Akbank TAS (AKBNK), the Turkish lender part-owned by Citigroup Inc., and Yapi & Kredi Bankasi AS (YKBNK) slumped the most this month after the nation’s banking regulator took steps to rein in consumer loans and credit card spending.
Akbank fell 3.2 percent, the steepest drop on a closing basis since July 26, to 7.20 liras at 4:06 p.m. in Istanbul. Yapi & Kredi, the bank co-owned by Koc Holding AS (KCHOL) and UniCredit SpA (UCG), slid 2.9 percent to 4.37 liras, poised for the biggest loss since July 31. The 16-member banking index declined 2.4 percent, heading for the lowest close since July 11, while the Borsa Istanbul National 100 index retreated 1.8 percent.
Turkey’s Ankara-based Banking Regulation and Supervision Agency announced measures after markets closed on Aug. 16 to “control the rise in consumer loans” and “increase the share of commercial loans in total lending,” it said in a statement on its website. The level of credit-card loans is highest at Akbank and Yapi & Kredi among the six largest publicly traded banks, Ekspres Invest analysts Cihan Saraoglu and Oguzhan Evranos said in an e-mailed report.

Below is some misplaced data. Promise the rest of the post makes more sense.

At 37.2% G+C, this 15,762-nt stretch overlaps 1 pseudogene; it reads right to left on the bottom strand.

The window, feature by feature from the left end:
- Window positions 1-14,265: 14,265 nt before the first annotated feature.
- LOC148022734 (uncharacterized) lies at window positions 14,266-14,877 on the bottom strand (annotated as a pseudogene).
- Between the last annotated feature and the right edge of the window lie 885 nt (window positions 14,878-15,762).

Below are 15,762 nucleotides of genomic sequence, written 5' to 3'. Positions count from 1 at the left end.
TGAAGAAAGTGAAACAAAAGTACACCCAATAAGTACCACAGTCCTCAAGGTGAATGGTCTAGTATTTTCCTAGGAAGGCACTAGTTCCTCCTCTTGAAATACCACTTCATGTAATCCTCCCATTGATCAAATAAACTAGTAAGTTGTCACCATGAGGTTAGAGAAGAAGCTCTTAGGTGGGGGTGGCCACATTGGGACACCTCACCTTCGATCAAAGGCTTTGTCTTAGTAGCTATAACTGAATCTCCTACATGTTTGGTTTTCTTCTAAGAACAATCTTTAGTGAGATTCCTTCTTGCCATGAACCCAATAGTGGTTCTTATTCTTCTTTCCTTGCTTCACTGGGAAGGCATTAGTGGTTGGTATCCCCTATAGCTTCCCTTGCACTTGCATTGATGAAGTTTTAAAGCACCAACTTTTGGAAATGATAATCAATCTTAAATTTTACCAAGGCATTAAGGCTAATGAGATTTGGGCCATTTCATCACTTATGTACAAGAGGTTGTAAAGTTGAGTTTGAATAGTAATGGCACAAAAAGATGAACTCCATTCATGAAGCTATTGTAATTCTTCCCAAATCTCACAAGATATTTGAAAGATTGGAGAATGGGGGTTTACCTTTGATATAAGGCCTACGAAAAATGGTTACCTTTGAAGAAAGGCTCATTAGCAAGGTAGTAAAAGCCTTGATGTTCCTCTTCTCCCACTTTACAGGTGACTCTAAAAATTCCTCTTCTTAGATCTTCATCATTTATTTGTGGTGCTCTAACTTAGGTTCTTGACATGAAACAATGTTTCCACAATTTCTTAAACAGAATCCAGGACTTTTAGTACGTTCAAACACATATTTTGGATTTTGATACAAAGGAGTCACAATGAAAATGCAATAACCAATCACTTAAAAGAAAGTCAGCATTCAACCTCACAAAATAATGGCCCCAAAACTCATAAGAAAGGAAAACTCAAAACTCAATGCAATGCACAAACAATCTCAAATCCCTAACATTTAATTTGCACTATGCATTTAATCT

The measures “pose a greater risk for banks in which the share of credit cards in total loans is higher,” Barkin Yalcin, an analyst at Meksa Investment in Istanbul, said by phone today.
The steps taken by the regulator include reclassifying overdraft accounts and credit card loans as consumer loans so they can be subjected to general provisioning rules.
The extended definition of consumer loans means they will make up 39 percent of all loans for Akbank and 36 percent each for Yapi & Kredi and Turkiye Garanti Bankasi AS (GARAN), the analysts at Ekspres said.
Garanti’s shares fell 2.7 percent to 7.30 liras, declining for the third day.
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